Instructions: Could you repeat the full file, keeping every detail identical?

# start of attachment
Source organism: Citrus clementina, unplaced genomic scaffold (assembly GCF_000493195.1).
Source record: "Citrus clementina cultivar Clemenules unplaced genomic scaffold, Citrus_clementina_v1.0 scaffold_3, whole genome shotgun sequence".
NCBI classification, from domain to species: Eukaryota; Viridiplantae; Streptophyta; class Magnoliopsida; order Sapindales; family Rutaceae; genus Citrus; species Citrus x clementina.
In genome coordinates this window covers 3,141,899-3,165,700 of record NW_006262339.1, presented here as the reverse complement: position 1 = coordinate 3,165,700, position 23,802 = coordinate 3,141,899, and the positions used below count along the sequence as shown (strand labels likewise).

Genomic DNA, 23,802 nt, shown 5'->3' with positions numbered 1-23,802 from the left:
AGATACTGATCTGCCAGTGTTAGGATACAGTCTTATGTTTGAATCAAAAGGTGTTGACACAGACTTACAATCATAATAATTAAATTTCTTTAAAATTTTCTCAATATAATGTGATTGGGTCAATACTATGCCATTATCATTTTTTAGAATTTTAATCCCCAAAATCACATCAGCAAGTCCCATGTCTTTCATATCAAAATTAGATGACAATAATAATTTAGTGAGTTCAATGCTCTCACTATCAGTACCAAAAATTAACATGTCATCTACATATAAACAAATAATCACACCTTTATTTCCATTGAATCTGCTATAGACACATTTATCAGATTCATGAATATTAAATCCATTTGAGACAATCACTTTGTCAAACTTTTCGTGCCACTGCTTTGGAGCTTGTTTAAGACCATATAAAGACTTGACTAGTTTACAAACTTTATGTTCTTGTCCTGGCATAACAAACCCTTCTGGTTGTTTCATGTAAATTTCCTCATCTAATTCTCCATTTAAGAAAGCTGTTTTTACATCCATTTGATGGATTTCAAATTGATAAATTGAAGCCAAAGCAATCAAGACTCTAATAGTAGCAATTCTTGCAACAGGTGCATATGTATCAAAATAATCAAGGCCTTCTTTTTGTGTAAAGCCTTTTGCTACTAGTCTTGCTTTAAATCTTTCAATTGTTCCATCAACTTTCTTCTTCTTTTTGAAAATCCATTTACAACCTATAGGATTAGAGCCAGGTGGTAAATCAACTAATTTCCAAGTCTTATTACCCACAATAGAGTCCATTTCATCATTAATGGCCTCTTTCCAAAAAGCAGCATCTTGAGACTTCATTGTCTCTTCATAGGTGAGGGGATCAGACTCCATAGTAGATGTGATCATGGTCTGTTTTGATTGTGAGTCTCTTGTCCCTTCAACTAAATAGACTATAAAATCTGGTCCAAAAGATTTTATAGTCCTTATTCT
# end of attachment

Source organism: Citrus clementina, unplaced genomic scaffold (assembly GCF_000493195.1).
Source record: "Citrus clementina cultivar Clemenules unplaced genomic scaffold, Citrus_clementina_v1.0 scaffold_3, whole genome shotgun sequence".
NCBI classification, from domain to species: Eukaryota; Viridiplantae; Streptophyta; class Magnoliopsida; order Sapindales; family Rutaceae; genus Citrus; species Citrus x clementina.
In genome coordinates this window covers 3,141,899-3,165,700 of record NW_006262339.1, presented here as the reverse complement: position 1 = coordinate 3,165,700, position 23,802 = coordinate 3,141,899, and the positions used below count along the sequence as shown (strand labels likewise).

Genomic DNA, 23,802 nt, shown 5'->3' with positions numbered 1-23,802 from the left:
AGATACTGATCTGCCAGTGTTAGGATACAGTCTTATGTTTGAATCAAAAGGTGTTGACACAGACTTACAATCATAATAATTAAATTTCTTTAAAATTTTCTCAATATAATGTGATTGGGTCAATACTATGCCATTATCATTTTTTAGAATTTTAATCCCCAAAATCACATCAGCAAGTCCCATGTCTTTCATATCAAAATTAGATGACAATAATAATTTAGTGAGTTCAATGCTCTCACTATCAGTACCAAAAATTAACATGTCATCTACATATAAACAAATAATCACACCTTTATTTCCATTGAATCTGCTATAGACACATTTATCAGATTCATGAATATTAAATCCATTTGAGACAATCACTTTGTCAAACTTTTCGTGCCACTGCTTTGGAGCTTGTTTAAGACCATATAAAGACTTGACTAGTTTACAAACTTTATGTTCTTGTCCTGGCATAACAAACCCTTCTGGTTGTTTCATGTAAATTTCCTCATCTAATTCTCCATTTAAGAAAGCTGTTTTTACATCCATTTGATGGATTTCAAATTGATAAATTGAAGCCAAAGCAATCAAGACTCTAATAGTAGCAATTCTTGCAACAGGTGCATATGTATCAAAATAATCAAGGCCTTCTTTTTGTGTAAAGCCTTTTGCTACTAGTCTTGCTTTAAATCTTTCAATTGTTCCATCAACTTTCTTCTTCTTTTTGAAAATCCATTTACAACCTATAGGATTAGAGCCAGGTGGTAAATCAACTAATTTCCAAGTCTTATTACCCACAATAGAGTCCATTTCATCATTAATGGCCTCTTTCCAAAAAGCAGCATCTTGAGACTTCATTGTCTCTTCATAGGTGAGGGGATCAGACTCCATAGTAGATGTGATCATGGTCTGTTTTGATTGTGAGTCTCTTGTCCCTTCAACTAAATAGACTATAAAATCTGGTCCAAAAGATTTTATAGTCCTTATTCT